He also brought back business from China after having been encouraged by Kathe Falls, the former director of international trade at the Georgia Department of Economic Development, to explore opportunities there.
With advice from Paul Swenson, managing director of Georgia’s China Trade Office in Shanghai, Mr. Faruqi learned the protocols he would need while introducing himself to Chinese airline companies.
Initially hesitant to enter the Chinese market because of a lack of qualified staff, he eventually hired two Mandarin speakers and returned for repeat appearances. Today, he can point to 54 customers there and at the time of the interview with Global Atlanta was preparing to travel to China once again to attend a trade show.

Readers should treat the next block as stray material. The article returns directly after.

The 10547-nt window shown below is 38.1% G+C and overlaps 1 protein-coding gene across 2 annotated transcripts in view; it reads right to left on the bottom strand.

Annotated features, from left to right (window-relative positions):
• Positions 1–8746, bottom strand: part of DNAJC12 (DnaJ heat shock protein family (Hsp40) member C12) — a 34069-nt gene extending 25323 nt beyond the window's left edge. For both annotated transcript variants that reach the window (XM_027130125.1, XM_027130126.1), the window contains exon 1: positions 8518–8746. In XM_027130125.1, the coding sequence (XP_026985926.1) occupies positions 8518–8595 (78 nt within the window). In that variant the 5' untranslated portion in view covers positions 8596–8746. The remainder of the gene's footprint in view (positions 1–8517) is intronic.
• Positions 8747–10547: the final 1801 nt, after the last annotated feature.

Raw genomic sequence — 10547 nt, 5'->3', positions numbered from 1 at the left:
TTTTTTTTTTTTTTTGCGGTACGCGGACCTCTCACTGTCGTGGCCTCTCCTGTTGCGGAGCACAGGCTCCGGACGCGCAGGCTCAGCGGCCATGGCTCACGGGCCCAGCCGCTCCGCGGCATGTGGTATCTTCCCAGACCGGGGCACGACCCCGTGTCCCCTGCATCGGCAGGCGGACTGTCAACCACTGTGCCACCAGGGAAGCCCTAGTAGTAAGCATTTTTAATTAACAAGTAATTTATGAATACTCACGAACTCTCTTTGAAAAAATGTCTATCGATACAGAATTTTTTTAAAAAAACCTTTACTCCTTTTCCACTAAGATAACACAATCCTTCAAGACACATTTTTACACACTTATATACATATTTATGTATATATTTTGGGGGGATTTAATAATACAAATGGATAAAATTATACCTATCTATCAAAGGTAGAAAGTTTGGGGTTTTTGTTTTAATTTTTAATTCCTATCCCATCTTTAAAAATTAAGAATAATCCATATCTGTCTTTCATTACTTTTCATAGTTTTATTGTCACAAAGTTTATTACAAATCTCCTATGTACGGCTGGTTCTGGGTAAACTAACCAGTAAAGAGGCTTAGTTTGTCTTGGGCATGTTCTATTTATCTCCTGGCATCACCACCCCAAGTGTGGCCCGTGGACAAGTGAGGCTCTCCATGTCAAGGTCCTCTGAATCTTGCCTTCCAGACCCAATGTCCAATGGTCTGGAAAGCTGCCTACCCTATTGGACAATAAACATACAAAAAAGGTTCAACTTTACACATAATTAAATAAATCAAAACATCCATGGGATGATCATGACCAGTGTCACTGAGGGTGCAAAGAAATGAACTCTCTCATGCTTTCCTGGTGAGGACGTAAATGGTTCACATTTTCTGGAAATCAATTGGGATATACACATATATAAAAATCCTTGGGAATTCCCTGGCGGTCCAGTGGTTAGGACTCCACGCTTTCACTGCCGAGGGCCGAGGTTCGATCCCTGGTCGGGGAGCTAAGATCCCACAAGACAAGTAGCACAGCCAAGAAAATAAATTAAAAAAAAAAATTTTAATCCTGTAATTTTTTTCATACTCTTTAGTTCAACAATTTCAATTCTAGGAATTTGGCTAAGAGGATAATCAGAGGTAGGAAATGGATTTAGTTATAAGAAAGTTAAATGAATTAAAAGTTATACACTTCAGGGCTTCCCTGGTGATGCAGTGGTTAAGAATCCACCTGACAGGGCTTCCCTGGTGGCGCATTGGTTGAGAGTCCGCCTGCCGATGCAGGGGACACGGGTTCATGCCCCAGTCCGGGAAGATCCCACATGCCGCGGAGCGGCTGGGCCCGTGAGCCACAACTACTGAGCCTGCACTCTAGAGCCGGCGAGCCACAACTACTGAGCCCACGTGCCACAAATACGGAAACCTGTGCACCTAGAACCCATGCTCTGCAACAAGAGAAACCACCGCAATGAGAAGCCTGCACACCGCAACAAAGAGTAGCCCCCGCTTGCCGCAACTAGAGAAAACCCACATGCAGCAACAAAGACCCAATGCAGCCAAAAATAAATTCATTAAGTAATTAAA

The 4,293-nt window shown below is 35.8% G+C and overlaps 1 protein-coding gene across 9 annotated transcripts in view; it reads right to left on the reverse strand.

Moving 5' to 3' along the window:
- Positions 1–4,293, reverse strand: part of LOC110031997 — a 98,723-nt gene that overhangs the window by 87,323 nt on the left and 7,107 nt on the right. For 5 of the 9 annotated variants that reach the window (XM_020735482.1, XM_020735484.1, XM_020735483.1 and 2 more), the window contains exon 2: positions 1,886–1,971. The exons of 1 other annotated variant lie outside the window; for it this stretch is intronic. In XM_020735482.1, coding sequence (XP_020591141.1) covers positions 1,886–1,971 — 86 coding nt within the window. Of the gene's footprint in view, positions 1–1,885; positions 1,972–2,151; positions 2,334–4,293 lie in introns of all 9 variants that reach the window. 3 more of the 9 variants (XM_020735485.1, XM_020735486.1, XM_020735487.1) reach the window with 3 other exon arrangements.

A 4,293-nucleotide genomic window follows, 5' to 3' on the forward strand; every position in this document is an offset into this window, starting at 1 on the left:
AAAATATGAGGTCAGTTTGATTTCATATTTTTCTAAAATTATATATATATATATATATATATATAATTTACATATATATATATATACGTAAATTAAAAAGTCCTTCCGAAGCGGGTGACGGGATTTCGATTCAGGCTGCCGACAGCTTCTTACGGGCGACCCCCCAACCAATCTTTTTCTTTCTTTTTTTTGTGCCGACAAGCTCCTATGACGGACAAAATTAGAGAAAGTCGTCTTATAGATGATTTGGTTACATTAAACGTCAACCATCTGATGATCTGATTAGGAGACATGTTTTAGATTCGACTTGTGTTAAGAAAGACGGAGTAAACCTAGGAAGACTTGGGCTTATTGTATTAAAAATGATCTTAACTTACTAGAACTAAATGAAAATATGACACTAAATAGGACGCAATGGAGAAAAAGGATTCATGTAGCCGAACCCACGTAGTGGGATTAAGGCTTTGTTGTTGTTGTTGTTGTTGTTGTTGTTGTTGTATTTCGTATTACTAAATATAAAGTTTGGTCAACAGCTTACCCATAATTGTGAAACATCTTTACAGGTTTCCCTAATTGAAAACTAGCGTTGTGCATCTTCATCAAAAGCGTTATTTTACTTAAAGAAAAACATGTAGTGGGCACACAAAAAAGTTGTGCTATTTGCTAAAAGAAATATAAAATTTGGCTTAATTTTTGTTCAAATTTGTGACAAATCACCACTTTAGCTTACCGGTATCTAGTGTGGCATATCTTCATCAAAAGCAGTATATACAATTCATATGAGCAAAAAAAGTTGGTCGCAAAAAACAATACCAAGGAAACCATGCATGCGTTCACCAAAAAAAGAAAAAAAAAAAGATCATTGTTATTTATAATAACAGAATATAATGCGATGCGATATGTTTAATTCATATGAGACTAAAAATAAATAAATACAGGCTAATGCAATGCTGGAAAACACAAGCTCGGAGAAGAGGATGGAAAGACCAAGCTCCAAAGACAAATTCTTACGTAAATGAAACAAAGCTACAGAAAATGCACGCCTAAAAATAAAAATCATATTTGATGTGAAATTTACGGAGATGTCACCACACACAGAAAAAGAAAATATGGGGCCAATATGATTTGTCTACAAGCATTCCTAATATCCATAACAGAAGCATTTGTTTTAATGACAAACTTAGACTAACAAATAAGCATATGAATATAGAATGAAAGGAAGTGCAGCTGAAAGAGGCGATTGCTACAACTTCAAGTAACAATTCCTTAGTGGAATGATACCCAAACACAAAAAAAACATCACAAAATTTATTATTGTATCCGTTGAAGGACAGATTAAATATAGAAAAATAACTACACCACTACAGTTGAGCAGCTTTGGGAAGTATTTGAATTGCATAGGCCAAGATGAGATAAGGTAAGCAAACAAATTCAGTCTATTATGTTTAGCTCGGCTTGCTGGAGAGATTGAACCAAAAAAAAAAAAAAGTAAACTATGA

With 80 percent of its sales abroad, Mr. Faruqi has had to expand his staff dramatically. In Atlanta alone. he has 30 employees. Although he is confident that he could retire leaving the company in good hands, he seems especially pleased that his three sons are willing to stay on and help grow the company.
Peachtree City provides an ideal location for him to plan future growth. The company can ship packages through Hartsfield Jackson Atlanta International Airport up to 10 p.m. everyday. He also has the space to expand his operations, no longer satisfied as a site for merely storing and shipping parts.
Mr. Faruqi said that he’d like the company to have its own repair shops on the property and he already has worked with an architect to design new facilities to accommodate these ambitions.
He’s also looking for financing to acquire more planes that he can dismantle and resell the parts.
His son Talha mirrored his father’s ambitions when he joined the interview. “Our dinner conversations were always a little different,” he added. “We consider the company our guiding star.”